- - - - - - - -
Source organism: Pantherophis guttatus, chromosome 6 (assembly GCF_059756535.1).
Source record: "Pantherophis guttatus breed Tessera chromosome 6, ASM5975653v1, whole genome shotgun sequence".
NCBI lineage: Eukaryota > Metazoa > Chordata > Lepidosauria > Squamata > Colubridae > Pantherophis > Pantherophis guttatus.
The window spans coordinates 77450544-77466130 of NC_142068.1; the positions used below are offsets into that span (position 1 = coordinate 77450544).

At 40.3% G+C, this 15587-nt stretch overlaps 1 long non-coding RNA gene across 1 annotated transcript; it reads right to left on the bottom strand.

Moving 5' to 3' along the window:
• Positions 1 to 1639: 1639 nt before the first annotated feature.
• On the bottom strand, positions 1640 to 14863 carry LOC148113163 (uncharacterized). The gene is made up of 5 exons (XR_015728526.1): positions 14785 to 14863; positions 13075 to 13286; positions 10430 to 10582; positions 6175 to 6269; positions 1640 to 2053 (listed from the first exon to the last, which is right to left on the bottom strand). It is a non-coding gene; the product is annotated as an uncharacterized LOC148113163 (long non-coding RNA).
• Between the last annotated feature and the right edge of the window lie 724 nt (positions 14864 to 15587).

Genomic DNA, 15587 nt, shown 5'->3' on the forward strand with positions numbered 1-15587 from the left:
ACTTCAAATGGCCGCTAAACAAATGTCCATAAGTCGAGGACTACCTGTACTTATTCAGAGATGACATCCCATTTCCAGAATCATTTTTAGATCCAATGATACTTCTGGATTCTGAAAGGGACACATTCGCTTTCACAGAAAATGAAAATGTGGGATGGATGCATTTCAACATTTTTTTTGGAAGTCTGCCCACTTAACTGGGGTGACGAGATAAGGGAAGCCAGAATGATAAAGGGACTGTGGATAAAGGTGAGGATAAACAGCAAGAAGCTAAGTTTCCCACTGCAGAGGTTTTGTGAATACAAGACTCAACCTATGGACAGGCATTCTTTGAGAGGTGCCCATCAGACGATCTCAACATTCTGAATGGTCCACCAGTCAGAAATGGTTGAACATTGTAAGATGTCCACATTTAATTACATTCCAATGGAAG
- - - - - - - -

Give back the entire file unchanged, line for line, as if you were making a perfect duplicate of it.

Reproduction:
Source organism: Pantherophis guttatus, chromosome 6 (assembly GCF_059756535.1).
Source record: "Pantherophis guttatus breed Tessera chromosome 6, ASM5975653v1, whole genome shotgun sequence".
NCBI lineage: Eukaryota > Metazoa > Chordata > Lepidosauria > Squamata > Colubridae > Pantherophis > Pantherophis guttatus.
The window spans coordinates 77450544-77466130 of NC_142068.1; the positions used below are offsets into that span (position 1 = coordinate 77450544).

At 40.3% G+C, this 15587-nt stretch overlaps 1 long non-coding RNA gene across 1 annotated transcript; it reads right to left on the bottom strand.

Moving 5' to 3' along the window:
• Positions 1 to 1639: 1639 nt before the first annotated feature.
• On the bottom strand, positions 1640 to 14863 carry LOC148113163 (uncharacterized). The gene is made up of 5 exons (XR_015728526.1): positions 14785 to 14863; positions 13075 to 13286; positions 10430 to 10582; positions 6175 to 6269; positions 1640 to 2053 (listed from the first exon to the last, which is right to left on the bottom strand). It is a non-coding gene; the product is annotated as an uncharacterized LOC148113163 (long non-coding RNA).
• Between the last annotated feature and the right edge of the window lie 724 nt (positions 14864 to 15587).

Genomic DNA, 15587 nt, shown 5'->3' on the forward strand with positions numbered 1-15587 from the left:
ACTTCAAATGGCCGCTAAACAAATGTCCATAAGTCGAGGACTACCTGTACTTATTCAGAGATGACATCCCATTTCCAGAATCATTTTTAGATCCAATGATACTTCTGGATTCTGAAAGGGACACATTCGCTTTCACAGAAAATGAAAATGTGGGATGGATGCATTTCAACATTTTTTTTGGAAGTCTGCCCACTTAACTGGGGTGACGAGATAAGGGAAGCCAGAATGATAAAGGGACTGTGGATAAAGGTGAGGATAAACAGCAAGAAGCTAAGTTTCCCACTGCAGAGGTTTTGTGAATACAAGACTCAACCTATGGACAGGCATTCTTTGAGAGGTGCCCATCAGACGATCTCAACATTCTGAATGGTCCACCAGTCAGAAATGGTTGAACATTGTAAGATGTCCACATTTAATTACATTCCAATGGAAG